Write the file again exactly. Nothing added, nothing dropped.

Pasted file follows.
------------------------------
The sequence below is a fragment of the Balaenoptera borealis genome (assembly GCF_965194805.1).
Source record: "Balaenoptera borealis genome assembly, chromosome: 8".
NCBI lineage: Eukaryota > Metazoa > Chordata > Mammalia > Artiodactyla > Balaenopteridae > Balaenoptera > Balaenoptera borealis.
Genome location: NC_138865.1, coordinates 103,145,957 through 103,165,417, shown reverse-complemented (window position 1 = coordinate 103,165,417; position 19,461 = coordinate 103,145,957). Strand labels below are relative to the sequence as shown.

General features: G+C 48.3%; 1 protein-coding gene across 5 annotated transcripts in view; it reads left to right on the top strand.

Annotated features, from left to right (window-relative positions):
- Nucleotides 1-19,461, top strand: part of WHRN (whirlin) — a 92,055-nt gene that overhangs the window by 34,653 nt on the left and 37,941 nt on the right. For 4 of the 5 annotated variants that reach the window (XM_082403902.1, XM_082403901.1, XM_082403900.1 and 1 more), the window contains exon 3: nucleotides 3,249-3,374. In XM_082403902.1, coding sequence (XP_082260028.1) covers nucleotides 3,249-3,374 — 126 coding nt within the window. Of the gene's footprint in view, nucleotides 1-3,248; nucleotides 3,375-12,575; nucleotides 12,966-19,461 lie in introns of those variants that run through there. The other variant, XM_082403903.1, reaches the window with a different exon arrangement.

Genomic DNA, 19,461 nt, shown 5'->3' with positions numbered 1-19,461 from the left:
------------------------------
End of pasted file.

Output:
The sequence below is a fragment of the Balaenoptera borealis genome (assembly GCF_965194805.1).
Source record: "Balaenoptera borealis genome assembly, chromosome: 8".
NCBI lineage: Eukaryota > Metazoa > Chordata > Mammalia > Artiodactyla > Balaenopteridae > Balaenoptera > Balaenoptera borealis.
Genome location: NC_138865.1, coordinates 103,145,957 through 103,165,417, shown reverse-complemented (window position 1 = coordinate 103,165,417; position 19,461 = coordinate 103,145,957). Strand labels below are relative to the sequence as shown.

General features: G+C 48.3%; 1 protein-coding gene across 5 annotated transcripts in view; it reads left to right on the top strand.

Annotated features, from left to right (window-relative positions):
- Nucleotides 1-19,461, top strand: part of WHRN (whirlin) — a 92,055-nt gene that overhangs the window by 34,653 nt on the left and 37,941 nt on the right. For 4 of the 5 annotated variants that reach the window (XM_082403902.1, XM_082403901.1, XM_082403900.1 and 1 more), the window contains exon 3: nucleotides 3,249-3,374. In XM_082403902.1, coding sequence (XP_082260028.1) covers nucleotides 3,249-3,374 — 126 coding nt within the window. Of the gene's footprint in view, nucleotides 1-3,248; nucleotides 3,375-12,575; nucleotides 12,966-19,461 lie in introns of those variants that run through there. The other variant, XM_082403903.1, reaches the window with a different exon arrangement.

Genomic DNA, 19,461 nt, shown 5'->3' with positions numbered 1-19,461 from the left: